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Location: Greensboro, NC, United States

Wednesday, February 21, 2007

Light in the Shadowlands

I have been gradually working my way through the C. S. Lewis corpus one book at a time over the past few years. Whereas some people will find an author they like and plow through all their works in a short span, I prefer to take my time and jump from author to author. While I think the other approach has its benefits, I find this way suits me. I gain a sense of balance by constantly feeding on various writers and sources that I wouldn't have by only picking one author. Also, I tend to approach some books in a research-minded way – that is, gathering information. So I'll come up with an issue I want to know more about, and then I'll gather all my books on that issue in a pile. I don't usually work through the pile, but I get at least a start on learning more about that issue. One can't always approach books this way, however, as it can have it's own defeciencies, especially in dealing with certain types of literature, and therefore can be a hinderance to the reader.

Part of the experience in reading Lewis has been trying to just enjoy a book rather than racing to the index to find that piece of information I'm looking for. Lewis's Narnia books are especially good for working against that tendency. They are fiction, and as they were written for children, they are not especially complicated. Nonetheless, they are spiritually and intellectually rich and, as I have found most every time I read one of them, convicting of soul. Because I find them so enjoyable compared to little else, I have taken my time working through the series. I think of them as an especially thick steak or a rich chocolate dessert. Whenever I find myself in a reading rut, I can always go to the next Narnia book and it will get me reading again.

I just started The Voyage of the Dawn Treader last weekend and am halfway through. At the same time I am listening to The Screwtape Letters on audio. Until recently, however, I hadn't picked up any Lewis in awhile, mainly due to studies in other authors.

About three weeks ago I started reading a book not by Lewis, but about Lewis. It is called Light in the Shadowlands: Protecting the Real C. S. Lewis, and was written by Kathryn Lindskoog. A friend had told me about it a couple of years ago, and I picked it up not long after that, though I just read it for the first time. It is an interesting read for anyone desiring to know more about Lewis's legacy. Lindskoog (who died a couple of years ago) was a Lewis scholar and had met Lewis as well as corresponded with him several times. The concern of the book has to do with what has happened to Lewis's estate since the time of his death. In a strange turn of events, the Lewis estate fell into the hands of one Walter Hooper, who, it seems, didn't know Lewis nearly as well as he has portrayed. Since Lewis's death, many writings have come out bearing his name which Lindskoog questions for their authenticity. She questions the integrity of Mr. Hooper (who, sadly, is from nearby Reidsville here in North Carolina) as well as many involved with him and otherwise in Lewis scholarship. She talks about Lewis's various romantic interests through his life and how the circumstances around them are generally portrayed (she would say, inaccurately). She discusses the strange events that took place regarding the Kilns, Lewis's house and property, which he shared with his brother Warnie, after his death. She addresses issues surrounding the production and release of the movie Shadowlands, which chronicled the portion of Lewis's life involving wife Joy Davidman. She even argues against the notion that Lewis was progressing on his way to joining the Roman Catholic Church, an event which many Roman-leaning individuals seem to think would have been inevitable had Lewis not died before it happened.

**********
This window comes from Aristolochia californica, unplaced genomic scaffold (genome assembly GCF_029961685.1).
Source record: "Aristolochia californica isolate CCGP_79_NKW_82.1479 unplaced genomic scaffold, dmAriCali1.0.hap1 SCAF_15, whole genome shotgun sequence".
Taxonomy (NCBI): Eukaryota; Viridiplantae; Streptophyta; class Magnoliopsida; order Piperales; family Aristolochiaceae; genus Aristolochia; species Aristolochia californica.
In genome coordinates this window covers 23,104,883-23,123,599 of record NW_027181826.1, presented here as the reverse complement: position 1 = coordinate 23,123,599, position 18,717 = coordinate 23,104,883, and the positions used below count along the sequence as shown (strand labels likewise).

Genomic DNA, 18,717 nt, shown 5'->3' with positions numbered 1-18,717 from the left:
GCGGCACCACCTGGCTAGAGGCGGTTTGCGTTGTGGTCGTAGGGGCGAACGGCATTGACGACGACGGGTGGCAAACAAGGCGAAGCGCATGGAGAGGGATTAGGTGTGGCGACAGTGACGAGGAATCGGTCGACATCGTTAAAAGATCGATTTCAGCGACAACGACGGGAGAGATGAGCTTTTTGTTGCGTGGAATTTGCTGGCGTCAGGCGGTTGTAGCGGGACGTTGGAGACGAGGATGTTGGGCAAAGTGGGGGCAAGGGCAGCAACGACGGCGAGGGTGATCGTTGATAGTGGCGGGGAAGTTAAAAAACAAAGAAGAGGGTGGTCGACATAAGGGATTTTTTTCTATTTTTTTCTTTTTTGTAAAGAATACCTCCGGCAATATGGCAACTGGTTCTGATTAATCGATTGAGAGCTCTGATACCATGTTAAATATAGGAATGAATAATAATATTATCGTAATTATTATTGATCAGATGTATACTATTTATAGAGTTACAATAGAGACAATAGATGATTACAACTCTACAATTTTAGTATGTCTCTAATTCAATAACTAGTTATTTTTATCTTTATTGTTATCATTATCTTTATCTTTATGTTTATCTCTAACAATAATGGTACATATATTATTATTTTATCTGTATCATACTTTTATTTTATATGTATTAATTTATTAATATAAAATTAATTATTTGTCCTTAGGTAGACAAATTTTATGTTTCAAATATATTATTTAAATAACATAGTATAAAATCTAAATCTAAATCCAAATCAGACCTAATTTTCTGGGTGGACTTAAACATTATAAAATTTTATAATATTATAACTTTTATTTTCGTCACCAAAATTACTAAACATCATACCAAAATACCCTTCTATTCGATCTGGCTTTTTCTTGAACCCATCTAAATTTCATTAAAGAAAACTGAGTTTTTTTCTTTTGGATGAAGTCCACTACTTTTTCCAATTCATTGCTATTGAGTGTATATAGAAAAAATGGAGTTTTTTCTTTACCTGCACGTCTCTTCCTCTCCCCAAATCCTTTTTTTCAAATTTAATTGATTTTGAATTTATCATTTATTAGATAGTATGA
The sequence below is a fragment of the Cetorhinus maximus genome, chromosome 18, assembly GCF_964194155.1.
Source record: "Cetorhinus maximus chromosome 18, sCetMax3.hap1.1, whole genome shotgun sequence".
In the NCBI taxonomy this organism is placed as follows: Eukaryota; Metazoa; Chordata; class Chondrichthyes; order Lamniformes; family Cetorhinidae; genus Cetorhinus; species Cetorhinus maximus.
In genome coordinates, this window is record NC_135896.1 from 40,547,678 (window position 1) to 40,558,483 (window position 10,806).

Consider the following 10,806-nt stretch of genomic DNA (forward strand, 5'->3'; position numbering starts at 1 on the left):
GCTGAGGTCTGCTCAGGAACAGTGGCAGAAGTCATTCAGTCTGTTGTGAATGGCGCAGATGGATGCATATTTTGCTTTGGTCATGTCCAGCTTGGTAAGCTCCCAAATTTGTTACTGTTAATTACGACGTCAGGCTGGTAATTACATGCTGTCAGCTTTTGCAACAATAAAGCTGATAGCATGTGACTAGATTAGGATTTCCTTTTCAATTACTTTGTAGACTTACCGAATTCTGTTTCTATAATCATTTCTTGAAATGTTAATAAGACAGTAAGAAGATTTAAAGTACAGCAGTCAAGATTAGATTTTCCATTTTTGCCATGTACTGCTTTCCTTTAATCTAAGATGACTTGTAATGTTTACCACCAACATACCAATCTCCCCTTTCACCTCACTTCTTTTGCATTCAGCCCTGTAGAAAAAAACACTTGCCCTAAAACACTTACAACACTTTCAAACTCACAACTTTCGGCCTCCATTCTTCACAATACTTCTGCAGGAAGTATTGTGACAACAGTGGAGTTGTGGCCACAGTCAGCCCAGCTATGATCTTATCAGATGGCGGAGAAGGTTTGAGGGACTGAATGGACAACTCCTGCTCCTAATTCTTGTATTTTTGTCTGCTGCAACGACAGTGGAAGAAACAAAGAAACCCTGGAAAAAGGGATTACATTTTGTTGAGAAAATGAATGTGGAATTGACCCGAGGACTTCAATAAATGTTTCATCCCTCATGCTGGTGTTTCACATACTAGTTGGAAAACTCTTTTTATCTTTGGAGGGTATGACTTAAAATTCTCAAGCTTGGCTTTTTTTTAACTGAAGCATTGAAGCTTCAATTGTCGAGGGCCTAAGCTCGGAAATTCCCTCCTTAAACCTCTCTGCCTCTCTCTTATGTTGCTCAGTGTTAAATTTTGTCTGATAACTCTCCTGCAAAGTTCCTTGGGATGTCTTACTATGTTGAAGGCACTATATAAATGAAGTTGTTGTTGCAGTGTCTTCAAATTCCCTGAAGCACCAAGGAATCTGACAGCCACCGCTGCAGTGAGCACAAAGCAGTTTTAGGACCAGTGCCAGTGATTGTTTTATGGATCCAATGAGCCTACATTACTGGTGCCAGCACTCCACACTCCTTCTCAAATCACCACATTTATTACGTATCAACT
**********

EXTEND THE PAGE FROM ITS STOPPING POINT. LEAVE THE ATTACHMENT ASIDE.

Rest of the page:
The book comes with endorsements from many well known authors and scholars, such as Sheldon Vanauken, Ursula K. Le Guin, Martin E. Marty, Tim Powers, Russell Kirk, Richard Wilbur, Gilbert Meilaender, Robery Siegel, Frederick Buechner, Philip Yancey, and Walter Wangerin. I cannot say for sure that her accusations are completely accurate. To do so, I would have to have done all the research she had done for myself. But I can say that I find her case(s) overwhelmingly compelling, and therefore I find myself fully convinced. If nothing else, the list of endorsements should make one stand up and take notice. Sadly, Lindskoog's charges have never, to my knowledge, been answered, a matter she addresses in the book as well.

There is an updated version of this book, called Sleuthing C. S. Lewis: More Light in the Shadowlands, which you can get here. Since this was the last edition published by Lindskoog, I suspect this is the one a person would want to get. I was not aware of its existence until after I read the earlier version.

It isn't an especially enjoyable read in one sense. It is tragic to think of what has been done in Lewis's name since his death. It is an easy read, however, and an indispensable one for anyone seeking to gain a complete understanding of Lewis's works. I highly recommend it.

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